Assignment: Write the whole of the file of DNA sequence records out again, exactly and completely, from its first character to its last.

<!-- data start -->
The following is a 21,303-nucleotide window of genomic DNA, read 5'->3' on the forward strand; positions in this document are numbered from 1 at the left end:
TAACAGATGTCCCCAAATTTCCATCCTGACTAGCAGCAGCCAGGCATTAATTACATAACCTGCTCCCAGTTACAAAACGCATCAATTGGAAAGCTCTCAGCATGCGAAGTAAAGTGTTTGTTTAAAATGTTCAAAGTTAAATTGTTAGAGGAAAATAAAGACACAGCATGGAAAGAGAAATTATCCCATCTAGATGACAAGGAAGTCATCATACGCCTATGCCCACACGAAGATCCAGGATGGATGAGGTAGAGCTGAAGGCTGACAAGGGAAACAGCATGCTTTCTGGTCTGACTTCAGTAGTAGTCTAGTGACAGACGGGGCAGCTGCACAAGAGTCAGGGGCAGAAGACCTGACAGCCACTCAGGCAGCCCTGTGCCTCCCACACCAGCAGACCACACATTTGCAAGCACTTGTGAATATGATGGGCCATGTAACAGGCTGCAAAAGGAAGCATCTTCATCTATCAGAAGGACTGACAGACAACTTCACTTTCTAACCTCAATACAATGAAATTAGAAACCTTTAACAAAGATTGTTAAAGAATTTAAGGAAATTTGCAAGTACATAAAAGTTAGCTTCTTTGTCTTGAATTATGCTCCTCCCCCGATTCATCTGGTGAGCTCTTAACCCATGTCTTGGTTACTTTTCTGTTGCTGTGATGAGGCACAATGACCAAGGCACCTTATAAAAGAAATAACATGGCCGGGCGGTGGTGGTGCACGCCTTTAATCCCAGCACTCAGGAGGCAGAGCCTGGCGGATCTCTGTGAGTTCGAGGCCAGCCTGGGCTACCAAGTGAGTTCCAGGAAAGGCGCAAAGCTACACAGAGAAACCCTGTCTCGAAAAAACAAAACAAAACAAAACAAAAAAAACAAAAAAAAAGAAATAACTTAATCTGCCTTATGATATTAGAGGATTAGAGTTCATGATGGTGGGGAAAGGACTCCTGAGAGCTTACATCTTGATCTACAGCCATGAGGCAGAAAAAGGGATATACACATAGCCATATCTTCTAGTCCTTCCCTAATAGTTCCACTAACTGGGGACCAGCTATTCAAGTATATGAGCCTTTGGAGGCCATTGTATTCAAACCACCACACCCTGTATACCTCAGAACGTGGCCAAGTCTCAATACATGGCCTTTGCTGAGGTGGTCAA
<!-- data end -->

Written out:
The following is a 21,303-nucleotide window of genomic DNA, read 5'->3' on the forward strand; positions in this document are numbered from 1 at the left end:
TAACAGATGTCCCCAAATTTCCATCCTGACTAGCAGCAGCCAGGCATTAATTACATAACCTGCTCCCAGTTACAAAACGCATCAATTGGAAAGCTCTCAGCATGCGAAGTAAAGTGTTTGTTTAAAATGTTCAAAGTTAAATTGTTAGAGGAAAATAAAGACACAGCATGGAAAGAGAAATTATCCCATCTAGATGACAAGGAAGTCATCATACGCCTATGCCCACACGAAGATCCAGGATGGATGAGGTAGAGCTGAAGGCTGACAAGGGAAACAGCATGCTTTCTGGTCTGACTTCAGTAGTAGTCTAGTGACAGACGGGGCAGCTGCACAAGAGTCAGGGGCAGAAGACCTGACAGCCACTCAGGCAGCCCTGTGCCTCCCACACCAGCAGACCACACATTTGCAAGCACTTGTGAATATGATGGGCCATGTAACAGGCTGCAAAAGGAAGCATCTTCATCTATCAGAAGGACTGACAGACAACTTCACTTTCTAACCTCAATACAATGAAATTAGAAACCTTTAACAAAGATTGTTAAAGAATTTAAGGAAATTTGCAAGTACATAAAAGTTAGCTTCTTTGTCTTGAATTATGCTCCTCCCCCGATTCATCTGGTGAGCTCTTAACCCATGTCTTGGTTACTTTTCTGTTGCTGTGATGAGGCACAATGACCAAGGCACCTTATAAAAGAAATAACATGGCCGGGCGGTGGTGGTGCACGCCTTTAATCCCAGCACTCAGGAGGCAGAGCCTGGCGGATCTCTGTGAGTTCGAGGCCAGCCTGGGCTACCAAGTGAGTTCCAGGAAAGGCGCAAAGCTACACAGAGAAACCCTGTCTCGAAAAAACAAAACAAAACAAAACAAAAAAAACAAAAAAAAAGAAATAACTTAATCTGCCTTATGATATTAGAGGATTAGAGTTCATGATGGTGGGGAAAGGACTCCTGAGAGCTTACATCTTGATCTACAGCCATGAGGCAGAAAAAGGGATATACACATAGCCATATCTTCTAGTCCTTCCCTAATAGTTCCACTAACTGGGGACCAGCTATTCAAGTATATGAGCCTTTGGAGGCCATTGTATTCAAACCACCACACCCTGTATACCTCAGAACGTGGCCAAGTCTCAATACATGGCCTTTGCTGAGGTGGTCAA